IthacaDoc

Looking for input for new table saw blade

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Hi everyone..  New to this forum!

I'm a semi-experienced amateur woodworker, mostly limited by time and workspace.  I built a nice desk for my daughter a few years ago, forcing myself to learn some new joinery techniques.  Now it's time to finally build a couple built-in bookshelves that will flank our fireplace.  I've spent a long time getting the design drawn up.

I have a lovely Grizzly 0715P that has been serving me well.  I replaced the stock blade with a Freud Premier Fusion after I purchased the saw.  Rip and crosscuts are beautiful, but I did find that the 2 1/4 HP is a bit light for the full-kerf blade.  The new bookshelves will be made from sapele since the old fireplace mantel was mahogany.  This will be my first experience with gluing up boards from lumber.  Since I don't have the space for a jointer, I'm hoping my table saw (with a jig) will suffice.  So here's my question:

Should I purchase a new Thin Kerf Premier Fusion or try the Freud Thin Kerf Glue Line blade?  The Fusion is a bit more expensive, but that's not a big concern.  Based on my full kerf blade, I can't imagine a better glue line, but I was hoping to get your input.   Obviously changing out blades is annoying, so if I the combo Fusion will be just as good, I'll go with that.

Thanks very much!

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I have the full kerf Glue Line Rip blade and it is great (just remember that it doesn't leave a flat cut, so it isn't good for box joints or splines). 

I just have a little jobsite saw and the full kerf GLR blade cuts easier than the Freud Diablo 40t thin kerf combo blade I have. Changing blades on my saw is a pain, but I still prefer to do that over using my combo blade on everything.

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Welcome the the forums Doc.

I use Feud Rip and Cross Cut full kerf blades and I have less hp then you do and the only thing that slows me down some is something like 8/4 maple.  I think some thing that really helps is cleaning the blades regularly.

I am a little hesitant about thin kerf because of the potential for deflection.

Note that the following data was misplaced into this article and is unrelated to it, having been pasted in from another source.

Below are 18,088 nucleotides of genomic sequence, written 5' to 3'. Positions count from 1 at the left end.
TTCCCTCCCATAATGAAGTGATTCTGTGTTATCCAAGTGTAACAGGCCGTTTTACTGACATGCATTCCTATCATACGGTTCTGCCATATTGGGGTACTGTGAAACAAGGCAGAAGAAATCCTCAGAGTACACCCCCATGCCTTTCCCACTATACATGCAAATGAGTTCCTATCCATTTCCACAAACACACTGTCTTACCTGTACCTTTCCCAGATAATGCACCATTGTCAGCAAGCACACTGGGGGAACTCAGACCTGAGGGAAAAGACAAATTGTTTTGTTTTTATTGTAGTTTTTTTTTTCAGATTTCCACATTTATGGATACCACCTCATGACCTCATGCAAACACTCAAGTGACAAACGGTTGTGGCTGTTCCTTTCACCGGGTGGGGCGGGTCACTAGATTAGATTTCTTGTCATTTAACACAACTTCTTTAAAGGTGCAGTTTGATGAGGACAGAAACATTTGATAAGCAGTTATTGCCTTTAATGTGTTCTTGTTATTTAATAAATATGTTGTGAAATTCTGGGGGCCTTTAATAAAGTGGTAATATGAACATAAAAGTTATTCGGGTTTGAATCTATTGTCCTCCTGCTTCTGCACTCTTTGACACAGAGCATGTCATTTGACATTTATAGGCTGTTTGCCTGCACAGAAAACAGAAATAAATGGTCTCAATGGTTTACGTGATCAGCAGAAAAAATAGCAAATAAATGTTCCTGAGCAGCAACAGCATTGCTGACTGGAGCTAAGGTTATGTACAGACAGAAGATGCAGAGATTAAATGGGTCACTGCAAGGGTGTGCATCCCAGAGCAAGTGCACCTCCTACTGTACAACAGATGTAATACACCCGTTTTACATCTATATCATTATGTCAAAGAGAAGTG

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JohnG and Chet, thanks for the comments!  The sapele is harder than any other wood I've cut, although most of my projects have involved 3/4" plywood.  I think I'll give the Fusion a try and see how it goes.  If I have to switch to a thin kerf, I'll also need a new riving knife which adds another $50.

I was already thinking about cleaning that blade, so thanks for the reminder!

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Thanks, wtn

Definitely need to learn about using a hand plane.  Zero experience with them and I have a hard time even fathoming how to make a long flat surface with a hand tool!  (But I realize that's just my inexperience)

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3 minutes ago, IthacaDoc said:

Thanks, wtn

Definitely need to learn about using a hand plane.  Zero experience with them and I have a hard time even fathoming how to make a long flat surface with a hand tool!  (But I realize that's just my inexperience)

Trust MY experience - it is much easier to make a long, flat surface with a hand plane, than with an under-sized jointer...

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(That picture I will never forget)

To learn about handplanes check out the book by Chris Schwarz (but first check my spelling).

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I used to run thin kerf blades in my PM66 but SS recommends they be a certain thickness and the Freud blades are to thin so I sold them and bought full kerf versions. I use Freud blades almost exclusively (I have a few Forrest and a Forrest dado stack) and the glue line rip is a great blade.

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